Good to the Last Drop
Andy was my bartender. I guess he was OUR tender, but I was the only one with a drink, so I claimed him as mine. Well, I was the only one with a drink between the two of us. We were at the bar along with a nondescript couple to my right and the author and billy goat pair to our left (that’s a different story). I’m too short to see the full TV above the small cluster of beer tap handles, yet I got sucked into a lengthy cancer commercial that almost took my breath away. Yes, I needed a mission; I needed to contribute to something. I wanted to help others. In reality, what was really happening, is that Andy was the philanthropist in this venue. He was helping us all.
Wow, he hit me hard with a margarita too strong for my retreated tastes. My love-tequila-as-tequila-loves-to-play-me emotion began to initiate a civil war between my brain and my heart. The place was packed with diners all around us; this scenario came to the foreground each time the front door opened, blasting the briskness of the biting air around to our corner of the bar.
The door opened another time only to reveal a small, old man, with a bigger than life presence. He proudly marched through the front dining area to secure a seat at the bar. He whisked the Korean War Veteran hat from his head and settled it on the countertop, as it he was delicately returning it to a platform within an award case. The brim of the hat turned out, so he could see the stitching on its crown. Andy engaged him in introductions, yet he was quickly shot down by a humorous tongue and an order for a Beefeater gin on the rocks. The vet sat back in his chair with a deep breath, taking in the scenery.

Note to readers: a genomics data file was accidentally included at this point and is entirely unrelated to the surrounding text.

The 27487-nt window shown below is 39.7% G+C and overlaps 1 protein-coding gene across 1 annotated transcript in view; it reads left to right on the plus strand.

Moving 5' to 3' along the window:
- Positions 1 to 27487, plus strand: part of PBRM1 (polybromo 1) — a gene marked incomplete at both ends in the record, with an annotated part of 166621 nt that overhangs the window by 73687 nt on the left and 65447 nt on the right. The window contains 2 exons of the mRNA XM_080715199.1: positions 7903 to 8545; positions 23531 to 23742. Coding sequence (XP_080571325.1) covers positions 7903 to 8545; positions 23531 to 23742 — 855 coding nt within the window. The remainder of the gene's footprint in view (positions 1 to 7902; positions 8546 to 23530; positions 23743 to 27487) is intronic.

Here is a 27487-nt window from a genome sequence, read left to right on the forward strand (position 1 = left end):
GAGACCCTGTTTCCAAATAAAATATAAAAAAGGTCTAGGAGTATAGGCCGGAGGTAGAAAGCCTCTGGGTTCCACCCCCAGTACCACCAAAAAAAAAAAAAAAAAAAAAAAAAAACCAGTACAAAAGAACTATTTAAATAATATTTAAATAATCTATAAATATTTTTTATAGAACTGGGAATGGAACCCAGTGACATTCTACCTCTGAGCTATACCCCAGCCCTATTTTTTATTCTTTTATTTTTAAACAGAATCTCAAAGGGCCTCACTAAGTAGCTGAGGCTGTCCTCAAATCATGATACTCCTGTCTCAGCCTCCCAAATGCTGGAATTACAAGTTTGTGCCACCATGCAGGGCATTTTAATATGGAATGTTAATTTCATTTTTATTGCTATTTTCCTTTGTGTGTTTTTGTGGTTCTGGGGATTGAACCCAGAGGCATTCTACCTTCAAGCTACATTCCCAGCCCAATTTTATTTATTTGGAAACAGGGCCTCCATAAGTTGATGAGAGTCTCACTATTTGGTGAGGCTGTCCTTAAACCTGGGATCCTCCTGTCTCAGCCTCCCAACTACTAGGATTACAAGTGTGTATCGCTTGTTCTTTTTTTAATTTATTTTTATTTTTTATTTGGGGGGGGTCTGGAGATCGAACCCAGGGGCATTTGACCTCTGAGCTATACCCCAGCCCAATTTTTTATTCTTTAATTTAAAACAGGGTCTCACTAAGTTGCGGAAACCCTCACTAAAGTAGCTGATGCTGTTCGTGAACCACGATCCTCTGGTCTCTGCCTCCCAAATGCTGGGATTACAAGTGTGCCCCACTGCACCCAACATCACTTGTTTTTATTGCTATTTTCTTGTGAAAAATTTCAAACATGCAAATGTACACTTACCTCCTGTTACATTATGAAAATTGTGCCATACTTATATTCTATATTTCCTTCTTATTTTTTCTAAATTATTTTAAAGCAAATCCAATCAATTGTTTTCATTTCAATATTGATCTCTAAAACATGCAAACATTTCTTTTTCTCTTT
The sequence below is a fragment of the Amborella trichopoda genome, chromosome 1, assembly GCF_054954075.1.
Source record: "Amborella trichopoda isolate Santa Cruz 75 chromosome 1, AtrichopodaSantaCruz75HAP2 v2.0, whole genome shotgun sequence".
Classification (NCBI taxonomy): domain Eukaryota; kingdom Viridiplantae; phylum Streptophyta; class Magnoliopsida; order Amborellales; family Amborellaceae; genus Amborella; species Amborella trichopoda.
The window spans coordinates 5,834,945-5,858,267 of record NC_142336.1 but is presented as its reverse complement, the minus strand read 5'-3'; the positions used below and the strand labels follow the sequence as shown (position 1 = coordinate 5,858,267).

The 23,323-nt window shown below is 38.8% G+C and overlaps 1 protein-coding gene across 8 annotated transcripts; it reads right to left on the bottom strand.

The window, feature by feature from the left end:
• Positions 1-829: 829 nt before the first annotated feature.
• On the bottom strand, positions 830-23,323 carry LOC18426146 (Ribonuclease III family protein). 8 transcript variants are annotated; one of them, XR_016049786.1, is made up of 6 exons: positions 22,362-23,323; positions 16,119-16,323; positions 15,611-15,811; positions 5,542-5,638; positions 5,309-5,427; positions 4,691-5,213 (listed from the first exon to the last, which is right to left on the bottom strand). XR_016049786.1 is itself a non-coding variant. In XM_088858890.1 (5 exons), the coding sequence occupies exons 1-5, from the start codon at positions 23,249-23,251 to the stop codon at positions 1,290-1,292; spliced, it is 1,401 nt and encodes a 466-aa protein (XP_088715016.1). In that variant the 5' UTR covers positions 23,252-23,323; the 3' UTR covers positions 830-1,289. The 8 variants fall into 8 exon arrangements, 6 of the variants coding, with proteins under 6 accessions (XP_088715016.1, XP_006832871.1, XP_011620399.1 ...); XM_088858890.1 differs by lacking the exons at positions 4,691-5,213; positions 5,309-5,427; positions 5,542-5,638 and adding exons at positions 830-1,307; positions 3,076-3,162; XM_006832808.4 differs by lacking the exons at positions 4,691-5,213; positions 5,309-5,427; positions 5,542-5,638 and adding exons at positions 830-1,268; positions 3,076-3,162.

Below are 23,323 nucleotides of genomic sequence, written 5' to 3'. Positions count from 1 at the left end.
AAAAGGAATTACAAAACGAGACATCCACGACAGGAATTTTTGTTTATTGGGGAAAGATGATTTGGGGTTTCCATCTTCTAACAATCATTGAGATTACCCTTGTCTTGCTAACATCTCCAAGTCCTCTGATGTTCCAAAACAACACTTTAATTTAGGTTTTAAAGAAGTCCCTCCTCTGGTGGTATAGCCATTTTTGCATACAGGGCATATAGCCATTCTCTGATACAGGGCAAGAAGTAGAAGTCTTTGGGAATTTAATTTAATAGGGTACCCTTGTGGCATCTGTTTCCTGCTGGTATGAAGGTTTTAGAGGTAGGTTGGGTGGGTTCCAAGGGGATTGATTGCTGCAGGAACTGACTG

He laughed at the two men to his right. He gave the couple to his left shit for leaving, almost making them rethink their decision to go home. He wanted their seat anyway; it was a better view of the bar and dining area. He shifted his personal items around the corner to the next seat down. I chuckled. He heard me. Or maybe the tequila heard me and I was a little embarrassed. Our food came - my fajitas taking up at least two seats - and he commented on the size of my meal. The tequila told me to eat all my food for spite, but my head was still a bit in the game. I took the high road by opting for the to-go box. I couldn’t get my mind off this man. I wondered about his backstory. I wondered his name. I wondered if he had a lady at home, or if he ever had a lady at all. I thought about what he may have been through, where he lived, if he was lonely.
My grandfather has been long gone, but I think about him frequently. I guess, to a point, this ball buster of a man reminded me of him. Maybe I wished that it was he sharing the bar with me. Perhaps he was.